These motivations are at the basis of the workflows that we have explored in this article: these are parts of the musical questions which Tremblay sets out to answer (or at least, stimulate his creativity with – see below). In practice, these variations have a multitude of different forms, they can go from very similar to far looser and poetic (think back to the MLP-driven synthesizer and the use of small, curated subsets of data rather than large ones). In any case, we are dealing with a distortion of the source data in some way. This distortion, this loss of resolution, is something we have discussed in previous Explore articles (again with Moore and Castro Ortiz) and is also a concept that the author of this article has explored to some extent in their broader musicological research (for him, loss of resolution is an inherent property of the musical network – artistic activity of any kind is translation of musical thought through the lens of an interface).
Tremblay frames this with his conception of the differences between musique concrète and abstract music: “in musique concrète, you have the sound, it’s fixed, and you deal with it. In abstract music, the creative force is the distortion of abstraction. When you abstract something, you lose something, it’s a lossy format. This notion is at the base of my creativity: a model that says that fiction is simpler than reality. This is rich, it allows us to do transpositions, abstractions which aren’t possible in concrete sound”. We see that the idea of abstraction, more than being a simple box within which he can fit his music and from which he could draw things like form, is a driving force in his compositional approach. The possibility of abstraction, to allow oneself to abstract, opens us up to a whole host of aesthetic possibilities.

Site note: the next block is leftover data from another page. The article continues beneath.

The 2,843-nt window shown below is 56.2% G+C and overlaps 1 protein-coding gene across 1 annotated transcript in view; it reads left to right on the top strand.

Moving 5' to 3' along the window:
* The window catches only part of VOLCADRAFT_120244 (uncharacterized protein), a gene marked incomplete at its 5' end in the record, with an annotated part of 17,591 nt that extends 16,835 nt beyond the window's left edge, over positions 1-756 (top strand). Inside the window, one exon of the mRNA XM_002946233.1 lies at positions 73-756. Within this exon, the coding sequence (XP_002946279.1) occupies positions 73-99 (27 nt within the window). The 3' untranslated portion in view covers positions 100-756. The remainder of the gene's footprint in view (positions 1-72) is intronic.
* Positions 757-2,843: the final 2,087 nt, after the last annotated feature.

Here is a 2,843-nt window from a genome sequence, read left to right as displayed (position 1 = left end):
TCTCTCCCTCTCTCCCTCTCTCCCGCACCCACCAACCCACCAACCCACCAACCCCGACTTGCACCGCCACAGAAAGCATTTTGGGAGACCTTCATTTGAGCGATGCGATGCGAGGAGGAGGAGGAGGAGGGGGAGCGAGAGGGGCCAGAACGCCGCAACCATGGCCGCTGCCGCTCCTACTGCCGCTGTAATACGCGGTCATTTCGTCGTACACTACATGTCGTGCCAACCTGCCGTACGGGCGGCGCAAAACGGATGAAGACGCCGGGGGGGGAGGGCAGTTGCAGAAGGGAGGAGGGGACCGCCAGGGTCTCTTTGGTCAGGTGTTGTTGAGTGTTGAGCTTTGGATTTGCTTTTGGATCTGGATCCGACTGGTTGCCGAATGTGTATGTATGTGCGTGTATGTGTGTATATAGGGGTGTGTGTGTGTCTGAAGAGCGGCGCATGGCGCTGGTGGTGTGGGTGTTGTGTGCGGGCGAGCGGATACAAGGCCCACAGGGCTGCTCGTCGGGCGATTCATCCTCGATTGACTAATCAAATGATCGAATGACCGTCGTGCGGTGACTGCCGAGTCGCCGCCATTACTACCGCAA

This also comes down, of course, to a matter of taste. Thinking back to the workflow around the male voices, Tremblay chose to hide the initial meaning somehow with processes such as simultaneously playing a source and its nearest neighbour. In his reasoning, he explains that just hearing a voice read the text would be “too literal”. Tremblay chooses in this instance to not be too literal, to not make musique concrète. All of these desires, goals and perspectives intertwine and inform each other, everything is the consequence of everything else. We see that as well as being a way of approaching (and being a consequence of) form, it is also a method for stimulating his own creativity. Let’s explore this concept further.